An email with a link to a CNN news story was recently received by Department of Chemical and Biological Engineering faculty member Rodney Fox.
“Did you see this?” said an email from Daniele Marchisio, a former postdoctoral researcher under Fox, and is now on the faculty in the Department of Applied Science and Technology at Politecnico di Torino, in Italy.
The story involved a visit to a Pfizer pharmaceutical plant in Michigan and work to manufacture that company’s COVID-19 vaccine. In the report a small device called an impinging jet mixer was discussed and hailed as key to quick and efficient production of the Pfizer vaccine.
Research by Fox, Anson Marston Distinguished Professor and Hershel B. Whitney Professor, Global Initiatives, and others at Iowa State University that began more than ten years ago created technology to assist in the development of the device.
In the early 2000s work on confined impinging jet mixers was progressing and one use under study was using them to create vaccines composed of nanoparticles. Compounds are injected through small tubes at high velocities into a small mixing cavity to properly combine them.
One of the people involved in this research was Princeton University professor Robert Prud’homme. The process he used involved mixing solvents with anti-solvents in a Multi-Inlet Vortex Mixer (MIVM) in a process he calls FlashNano Precipitation (FNP). It creates particles of a tunable size that have great potential in various commercial processes. But physical handling of volatile chemicals in labs was needed to conduct the research. The danger and inconvenience posed to researchers was a serious matter.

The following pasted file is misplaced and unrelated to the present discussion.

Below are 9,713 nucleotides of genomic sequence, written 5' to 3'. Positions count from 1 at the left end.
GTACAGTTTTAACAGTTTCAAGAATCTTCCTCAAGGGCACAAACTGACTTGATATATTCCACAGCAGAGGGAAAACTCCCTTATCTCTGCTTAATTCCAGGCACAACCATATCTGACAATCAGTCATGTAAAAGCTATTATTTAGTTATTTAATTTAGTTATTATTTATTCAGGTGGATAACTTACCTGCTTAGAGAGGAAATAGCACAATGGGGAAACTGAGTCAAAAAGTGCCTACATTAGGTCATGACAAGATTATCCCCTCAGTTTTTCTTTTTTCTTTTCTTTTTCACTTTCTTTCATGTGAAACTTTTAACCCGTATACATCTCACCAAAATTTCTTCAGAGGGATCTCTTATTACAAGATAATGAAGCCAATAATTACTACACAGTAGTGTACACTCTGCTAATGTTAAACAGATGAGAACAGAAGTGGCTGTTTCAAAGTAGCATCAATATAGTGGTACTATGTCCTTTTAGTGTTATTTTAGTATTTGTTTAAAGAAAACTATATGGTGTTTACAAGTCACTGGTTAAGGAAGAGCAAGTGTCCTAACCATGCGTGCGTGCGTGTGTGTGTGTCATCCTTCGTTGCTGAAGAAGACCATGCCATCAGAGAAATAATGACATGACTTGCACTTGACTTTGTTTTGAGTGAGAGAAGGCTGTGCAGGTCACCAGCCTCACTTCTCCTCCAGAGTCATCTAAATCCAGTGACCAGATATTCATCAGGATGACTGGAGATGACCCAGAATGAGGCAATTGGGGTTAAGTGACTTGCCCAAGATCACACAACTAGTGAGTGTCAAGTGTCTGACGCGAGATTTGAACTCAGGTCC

At Iowa State a research group led by Fox had been developing computer programs where computational fluid dynamics (CFD) equations could be used to predict the mixing uniformity in these types of mixing devices. This avoided having to physically handle the risky chemicals to run tests and improved the efficiency of process development.
“Prud’homme asked us if our CFD models could be used with his FNP,” says Fox. They could. Work involved Fox and Department of Mechanical Engineering professor Michael Olsen, with contributions from CBE faculty members James Hill and Dennis Vigil, ISU graduate students and international collaboration with Marchisio’s group in Torino.
“We did not actually manufacture the nanoparticles,” says Fox. “We measured mixing and supplied him with validated CFD models for nanoparticle production in the MIVM. He took that technology and applied it to the vaccine-making process.”
Iowa State researchers employed microscopic particle image velocimetry (microPIV) measurements – the first velocity measurements to be made inside a microscale reactor. They performed a statistical analysis of the velocity and used the results to develop and validate CFD models for the turbulent flow inside of the reactor.
“Those of us involved in the work here years ago were quite pleasantly surprised to learn this technology was being used to create the COVID vaccines,” says Fox. Though the ISU work is not patented, Fox says it is very rewarding that the knowhow in early work on making the process safer and more efficient came from Iowa State.